Student landlords and letting agents are being warned by the Master Locksmiths Association (MLA) to tighten up security in their properties ahead of the new academic year.
The locksmith trade association says that student properties are some of the most targeted in the country by thieves due to sometimes lax security measures and an abundance of expensive items on offer.
Research by Direct Line shows that a quarter of students are burgled while at university with an estimated £25 million lost to thieves since 2014.
Studies show that around 80% of student thefts occur at city universities where privately-rented, multiple occupancy student accommodation is more common.
"Student properties have always been prone to break ins but with students increasingly looking for accommodation with more facilities and a higher finish, the cost of any potential damage and repairs could be higher than ever for landlords," says Dr Steffan George, managing director of the Master Locksmiths Association.
"Repairing damage to doors and windows caused by a burglary or forced entry can cost in the region of £600 alone, which can significantly affect the bottom line of any rental investment."
The MLA has issued new guidance for landlords and agents of student properties, which we have reproduced in full below:
1. Know who has access to your property: Would-be thieves don’t always need to force their way into your property. Workmen, letting agents and past tenants may still have keys. Even if you ask for all keys to be returned, there’s no guarantee that they don’t have copies. A patented lock system is a simple, cost-effective way to limit the number of keys in circulation and prevent keys from being cut without proof of ownership.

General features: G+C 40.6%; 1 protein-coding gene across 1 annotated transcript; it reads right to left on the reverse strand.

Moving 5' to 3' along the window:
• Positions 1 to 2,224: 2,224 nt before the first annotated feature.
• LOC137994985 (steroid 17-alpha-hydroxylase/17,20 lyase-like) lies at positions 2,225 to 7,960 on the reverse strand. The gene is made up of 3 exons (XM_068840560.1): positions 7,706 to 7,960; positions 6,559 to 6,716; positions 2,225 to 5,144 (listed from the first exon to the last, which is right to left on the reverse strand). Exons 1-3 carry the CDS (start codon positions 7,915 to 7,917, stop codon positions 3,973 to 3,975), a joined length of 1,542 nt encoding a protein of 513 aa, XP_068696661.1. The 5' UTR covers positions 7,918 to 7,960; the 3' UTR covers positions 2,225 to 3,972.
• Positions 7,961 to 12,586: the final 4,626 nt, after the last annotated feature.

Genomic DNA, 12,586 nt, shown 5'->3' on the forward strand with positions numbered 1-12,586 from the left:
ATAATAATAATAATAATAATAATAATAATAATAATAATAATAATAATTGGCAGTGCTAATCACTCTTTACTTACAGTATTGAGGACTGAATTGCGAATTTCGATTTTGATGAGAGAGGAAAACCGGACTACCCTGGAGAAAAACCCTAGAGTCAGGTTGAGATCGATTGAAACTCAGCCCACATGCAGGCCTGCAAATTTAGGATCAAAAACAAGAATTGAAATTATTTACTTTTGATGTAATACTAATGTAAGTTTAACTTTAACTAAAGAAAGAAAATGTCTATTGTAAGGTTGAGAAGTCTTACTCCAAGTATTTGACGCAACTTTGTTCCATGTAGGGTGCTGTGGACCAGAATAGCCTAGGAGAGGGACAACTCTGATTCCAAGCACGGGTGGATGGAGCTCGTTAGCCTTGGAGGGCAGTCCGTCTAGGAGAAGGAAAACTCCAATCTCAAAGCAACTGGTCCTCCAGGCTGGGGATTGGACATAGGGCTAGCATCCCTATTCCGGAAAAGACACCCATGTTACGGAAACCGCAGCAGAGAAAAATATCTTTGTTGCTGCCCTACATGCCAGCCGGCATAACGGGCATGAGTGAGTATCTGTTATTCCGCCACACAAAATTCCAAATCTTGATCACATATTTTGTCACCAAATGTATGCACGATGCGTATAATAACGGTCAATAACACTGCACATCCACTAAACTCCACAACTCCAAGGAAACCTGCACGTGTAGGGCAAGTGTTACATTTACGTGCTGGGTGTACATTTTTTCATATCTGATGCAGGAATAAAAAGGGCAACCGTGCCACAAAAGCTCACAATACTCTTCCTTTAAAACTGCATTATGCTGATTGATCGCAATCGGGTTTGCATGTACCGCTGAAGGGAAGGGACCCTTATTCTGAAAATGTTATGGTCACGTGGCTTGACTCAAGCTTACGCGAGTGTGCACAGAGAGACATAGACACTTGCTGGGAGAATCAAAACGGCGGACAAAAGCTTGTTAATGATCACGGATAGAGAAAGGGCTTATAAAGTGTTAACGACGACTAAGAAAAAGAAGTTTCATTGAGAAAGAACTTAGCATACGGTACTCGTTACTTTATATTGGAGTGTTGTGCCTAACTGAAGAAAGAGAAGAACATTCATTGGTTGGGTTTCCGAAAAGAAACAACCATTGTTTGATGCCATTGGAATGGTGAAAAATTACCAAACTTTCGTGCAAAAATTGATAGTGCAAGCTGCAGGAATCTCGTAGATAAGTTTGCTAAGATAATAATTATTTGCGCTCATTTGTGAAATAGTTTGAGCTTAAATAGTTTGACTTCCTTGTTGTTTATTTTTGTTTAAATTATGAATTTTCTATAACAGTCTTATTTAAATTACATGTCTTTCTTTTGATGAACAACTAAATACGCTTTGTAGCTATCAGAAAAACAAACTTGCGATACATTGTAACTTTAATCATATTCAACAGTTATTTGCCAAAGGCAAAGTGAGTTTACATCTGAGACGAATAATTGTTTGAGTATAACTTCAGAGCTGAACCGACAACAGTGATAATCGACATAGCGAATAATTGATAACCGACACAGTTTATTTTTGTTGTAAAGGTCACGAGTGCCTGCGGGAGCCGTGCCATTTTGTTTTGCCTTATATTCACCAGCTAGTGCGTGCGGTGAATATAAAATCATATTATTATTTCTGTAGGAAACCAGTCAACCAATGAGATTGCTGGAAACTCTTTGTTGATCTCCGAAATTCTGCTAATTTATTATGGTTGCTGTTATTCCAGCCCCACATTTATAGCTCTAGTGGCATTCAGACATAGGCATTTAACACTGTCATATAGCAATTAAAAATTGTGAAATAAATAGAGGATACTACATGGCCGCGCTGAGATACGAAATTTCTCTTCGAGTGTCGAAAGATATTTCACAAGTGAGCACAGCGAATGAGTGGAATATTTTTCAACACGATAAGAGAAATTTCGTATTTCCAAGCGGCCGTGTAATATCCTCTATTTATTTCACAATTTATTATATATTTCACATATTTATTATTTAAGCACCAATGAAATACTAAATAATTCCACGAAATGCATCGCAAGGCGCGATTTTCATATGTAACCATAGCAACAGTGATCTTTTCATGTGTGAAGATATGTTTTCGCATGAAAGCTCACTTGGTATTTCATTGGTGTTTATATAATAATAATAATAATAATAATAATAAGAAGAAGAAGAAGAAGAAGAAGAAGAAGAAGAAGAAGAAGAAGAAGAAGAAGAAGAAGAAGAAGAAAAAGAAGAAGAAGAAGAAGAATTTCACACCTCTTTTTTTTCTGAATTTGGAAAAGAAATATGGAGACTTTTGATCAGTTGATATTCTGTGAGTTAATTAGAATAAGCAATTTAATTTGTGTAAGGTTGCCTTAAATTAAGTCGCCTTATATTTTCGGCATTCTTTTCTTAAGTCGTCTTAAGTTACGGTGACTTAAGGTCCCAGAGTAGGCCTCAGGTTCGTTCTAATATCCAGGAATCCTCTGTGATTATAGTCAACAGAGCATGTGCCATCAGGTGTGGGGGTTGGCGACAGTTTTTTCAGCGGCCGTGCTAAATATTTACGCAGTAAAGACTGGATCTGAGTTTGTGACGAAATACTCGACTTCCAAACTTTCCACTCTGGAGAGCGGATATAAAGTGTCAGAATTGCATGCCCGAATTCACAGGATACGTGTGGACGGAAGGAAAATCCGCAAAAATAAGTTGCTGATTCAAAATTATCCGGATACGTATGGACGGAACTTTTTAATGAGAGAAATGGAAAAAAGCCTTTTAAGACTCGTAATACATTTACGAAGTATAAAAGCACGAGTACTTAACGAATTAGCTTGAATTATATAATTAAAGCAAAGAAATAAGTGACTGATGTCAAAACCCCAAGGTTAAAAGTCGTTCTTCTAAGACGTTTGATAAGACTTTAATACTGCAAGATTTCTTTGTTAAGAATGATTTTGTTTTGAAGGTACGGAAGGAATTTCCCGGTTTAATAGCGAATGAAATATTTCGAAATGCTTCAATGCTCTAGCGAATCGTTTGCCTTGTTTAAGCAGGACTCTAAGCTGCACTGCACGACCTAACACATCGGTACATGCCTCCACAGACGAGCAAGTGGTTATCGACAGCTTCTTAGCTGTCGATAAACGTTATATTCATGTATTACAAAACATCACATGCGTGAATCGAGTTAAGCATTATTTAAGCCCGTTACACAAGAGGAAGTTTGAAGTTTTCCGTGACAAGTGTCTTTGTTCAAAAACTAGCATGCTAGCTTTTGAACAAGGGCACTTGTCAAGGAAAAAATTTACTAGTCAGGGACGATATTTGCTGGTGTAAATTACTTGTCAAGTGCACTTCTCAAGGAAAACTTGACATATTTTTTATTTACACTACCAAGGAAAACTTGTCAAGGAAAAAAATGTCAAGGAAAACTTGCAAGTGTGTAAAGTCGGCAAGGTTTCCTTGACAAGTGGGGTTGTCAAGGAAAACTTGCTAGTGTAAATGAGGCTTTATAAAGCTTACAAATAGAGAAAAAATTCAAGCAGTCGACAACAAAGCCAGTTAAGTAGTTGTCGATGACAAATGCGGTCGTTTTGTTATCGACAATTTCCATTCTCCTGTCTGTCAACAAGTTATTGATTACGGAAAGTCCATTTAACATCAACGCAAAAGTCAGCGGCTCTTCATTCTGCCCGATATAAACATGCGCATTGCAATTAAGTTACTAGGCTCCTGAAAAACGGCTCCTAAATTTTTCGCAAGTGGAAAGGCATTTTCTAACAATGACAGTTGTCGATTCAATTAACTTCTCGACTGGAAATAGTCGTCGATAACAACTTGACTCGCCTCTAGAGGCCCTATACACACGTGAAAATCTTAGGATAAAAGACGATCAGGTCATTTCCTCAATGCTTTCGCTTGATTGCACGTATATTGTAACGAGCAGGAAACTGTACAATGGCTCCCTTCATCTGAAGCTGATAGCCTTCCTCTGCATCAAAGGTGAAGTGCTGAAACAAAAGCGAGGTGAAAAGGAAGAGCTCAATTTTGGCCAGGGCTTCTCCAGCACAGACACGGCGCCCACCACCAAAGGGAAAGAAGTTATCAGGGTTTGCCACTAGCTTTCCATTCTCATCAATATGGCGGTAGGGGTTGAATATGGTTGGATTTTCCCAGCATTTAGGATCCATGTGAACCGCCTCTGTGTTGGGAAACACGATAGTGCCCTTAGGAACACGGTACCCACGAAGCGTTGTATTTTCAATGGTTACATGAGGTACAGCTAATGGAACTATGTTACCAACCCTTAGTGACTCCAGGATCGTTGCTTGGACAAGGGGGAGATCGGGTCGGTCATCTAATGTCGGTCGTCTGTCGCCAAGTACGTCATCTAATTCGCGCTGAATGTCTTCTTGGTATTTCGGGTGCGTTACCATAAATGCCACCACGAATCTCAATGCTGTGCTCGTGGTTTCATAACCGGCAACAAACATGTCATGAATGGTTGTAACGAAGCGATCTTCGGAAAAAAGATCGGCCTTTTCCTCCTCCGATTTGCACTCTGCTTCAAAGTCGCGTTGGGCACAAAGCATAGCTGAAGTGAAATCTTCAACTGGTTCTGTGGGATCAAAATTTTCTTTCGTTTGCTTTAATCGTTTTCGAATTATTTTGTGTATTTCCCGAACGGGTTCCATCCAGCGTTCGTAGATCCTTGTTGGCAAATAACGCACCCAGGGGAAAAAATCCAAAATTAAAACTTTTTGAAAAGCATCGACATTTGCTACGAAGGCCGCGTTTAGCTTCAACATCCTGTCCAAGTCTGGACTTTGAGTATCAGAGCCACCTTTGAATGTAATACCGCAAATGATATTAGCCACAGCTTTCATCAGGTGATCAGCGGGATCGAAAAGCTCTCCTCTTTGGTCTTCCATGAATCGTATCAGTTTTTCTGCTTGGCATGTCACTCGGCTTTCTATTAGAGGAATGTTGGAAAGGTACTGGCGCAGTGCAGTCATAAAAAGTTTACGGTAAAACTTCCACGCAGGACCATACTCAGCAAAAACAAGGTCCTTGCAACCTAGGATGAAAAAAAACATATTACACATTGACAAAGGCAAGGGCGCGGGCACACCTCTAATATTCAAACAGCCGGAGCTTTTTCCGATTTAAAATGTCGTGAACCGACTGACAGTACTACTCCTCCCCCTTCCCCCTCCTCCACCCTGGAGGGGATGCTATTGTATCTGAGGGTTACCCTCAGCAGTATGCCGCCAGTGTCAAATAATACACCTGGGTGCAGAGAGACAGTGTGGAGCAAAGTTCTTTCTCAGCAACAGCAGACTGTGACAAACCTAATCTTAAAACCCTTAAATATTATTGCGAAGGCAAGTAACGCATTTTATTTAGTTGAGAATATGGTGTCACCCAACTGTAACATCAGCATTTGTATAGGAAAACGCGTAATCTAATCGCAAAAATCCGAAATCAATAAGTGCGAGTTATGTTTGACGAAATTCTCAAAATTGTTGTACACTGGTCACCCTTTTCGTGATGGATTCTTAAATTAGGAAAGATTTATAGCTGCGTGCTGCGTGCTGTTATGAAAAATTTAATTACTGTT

2. Think like a burglar: Before new students move in, take the opportunity to review security on your property. Remove any large objects or debris outside that could potentially be used to gain entry and repair any broken doors or windows. Be sure to take a look at other similar properties nearby and look for anything different on your property that could make it obvious it is student accommodation.
3. Discuss security: Your new tenants may never have had the responsibility of securing a property alone before, so walk them through what you expect of them when they first move in. Perform routine visits to the property to ensure your tenants are correctly maintaining security and regularly testing the burglar alarm.
4. Install preventative measures: Dusk-till-dawn security lights around the property will help deter thieves from attempting to gain access and alert your neighbours to any attempt to gain access. Interior light timers can also give the impression that someone is in.
5. Invest in good-quality security fixtures: Quality locks and security measures not only reduce the likelihood of theft, the increased lifespan of the products will save money in the long term.
6. Don’t be tempted to DIY: If you have concerns about the security of your property, hire a professional - the average cost of fixing botched DIY jobs is £300+. Your local MLA-approved locksmith will be able to provide a thorough and independent safety and security assessment, offering advice and installation services on all security upgrades necessary to meet insurance requirements.
7. Security and safety: Equally as important as security is safety. It’s very easy for the wrong kind of door hardware to be installed or fitted to an individual property, especially in homes of multiple occupation (HMO). In addition to this, HMO licencing could be in for some changes and landlords could be held directly responsible in an emergency situation - so advice from a trained professional is essential to prevent issues such as entrapment.